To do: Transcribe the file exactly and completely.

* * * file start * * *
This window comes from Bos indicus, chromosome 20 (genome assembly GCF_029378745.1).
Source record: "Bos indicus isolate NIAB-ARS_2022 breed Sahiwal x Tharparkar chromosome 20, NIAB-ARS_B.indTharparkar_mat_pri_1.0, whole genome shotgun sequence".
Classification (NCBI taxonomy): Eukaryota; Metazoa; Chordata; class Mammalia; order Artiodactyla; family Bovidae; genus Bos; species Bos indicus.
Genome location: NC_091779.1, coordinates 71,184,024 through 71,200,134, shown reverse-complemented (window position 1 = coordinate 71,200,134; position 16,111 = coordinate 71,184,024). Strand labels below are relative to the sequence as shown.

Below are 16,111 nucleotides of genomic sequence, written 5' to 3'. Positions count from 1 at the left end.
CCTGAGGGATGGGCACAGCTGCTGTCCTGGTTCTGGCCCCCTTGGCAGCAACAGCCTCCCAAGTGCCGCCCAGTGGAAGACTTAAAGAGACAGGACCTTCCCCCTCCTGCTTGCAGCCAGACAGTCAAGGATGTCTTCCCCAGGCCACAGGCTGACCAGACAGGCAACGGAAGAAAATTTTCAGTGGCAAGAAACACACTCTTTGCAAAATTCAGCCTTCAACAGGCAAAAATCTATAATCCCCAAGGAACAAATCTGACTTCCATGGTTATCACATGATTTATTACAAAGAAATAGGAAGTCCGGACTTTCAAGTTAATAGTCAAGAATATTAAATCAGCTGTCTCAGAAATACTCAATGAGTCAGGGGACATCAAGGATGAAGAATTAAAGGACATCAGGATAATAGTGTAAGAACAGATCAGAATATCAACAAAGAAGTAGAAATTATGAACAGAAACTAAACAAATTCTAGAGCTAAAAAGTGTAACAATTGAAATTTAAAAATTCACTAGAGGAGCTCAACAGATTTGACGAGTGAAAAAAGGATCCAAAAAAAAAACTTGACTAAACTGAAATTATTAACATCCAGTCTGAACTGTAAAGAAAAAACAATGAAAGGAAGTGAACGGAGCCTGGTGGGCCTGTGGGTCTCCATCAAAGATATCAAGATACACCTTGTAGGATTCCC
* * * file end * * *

This window comes from Bos indicus, chromosome 20 (genome assembly GCF_029378745.1).
Source record: "Bos indicus isolate NIAB-ARS_2022 breed Sahiwal x Tharparkar chromosome 20, NIAB-ARS_B.indTharparkar_mat_pri_1.0, whole genome shotgun sequence".
Classification (NCBI taxonomy): Eukaryota; Metazoa; Chordata; class Mammalia; order Artiodactyla; family Bovidae; genus Bos; species Bos indicus.
Genome location: NC_091779.1, coordinates 71,184,024 through 71,200,134, shown reverse-complemented (window position 1 = coordinate 71,200,134; position 16,111 = coordinate 71,184,024). Strand labels below are relative to the sequence as shown.

Below are 16,111 nucleotides of genomic sequence, written 5' to 3'. Positions count from 1 at the left end.
CCTGAGGGATGGGCACAGCTGCTGTCCTGGTTCTGGCCCCCTTGGCAGCAACAGCCTCCCAAGTGCCGCCCAGTGGAAGACTTAAAGAGACAGGACCTTCCCCCTCCTGCTTGCAGCCAGACAGTCAAGGATGTCTTCCCCAGGCCACAGGCTGACCAGACAGGCAACGGAAGAAAATTTTCAGTGGCAAGAAACACACTCTTTGCAAAATTCAGCCTTCAACAGGCAAAAATCTATAATCCCCAAGGAACAAATCTGACTTCCATGGTTATCACATGATTTATTACAAAGAAATAGGAAGTCCGGACTTTCAAGTTAATAGTCAAGAATATTAAATCAGCTGTCTCAGAAATACTCAATGAGTCAGGGGACATCAAGGATGAAGAATTAAAGGACATCAGGATAATAGTGTAAGAACAGATCAGAATATCAACAAAGAAGTAGAAATTATGAACAGAAACTAAACAAATTCTAGAGCTAAAAAGTGTAACAATTGAAATTTAAAAATTCACTAGAGGAGCTCAACAGATTTGACGAGTGAAAAAAGGATCCAAAAAAAAAACTTGACTAAACTGAAATTATTAACATCCAGTCTGAACTGTAAAGAAAAAACAATGAAAGGAAGTGAACGGAGCCTGGTGGGCCTGTGGGTCTCCATCAAAGATATCAAGATACACCTTGTAGGATTCCC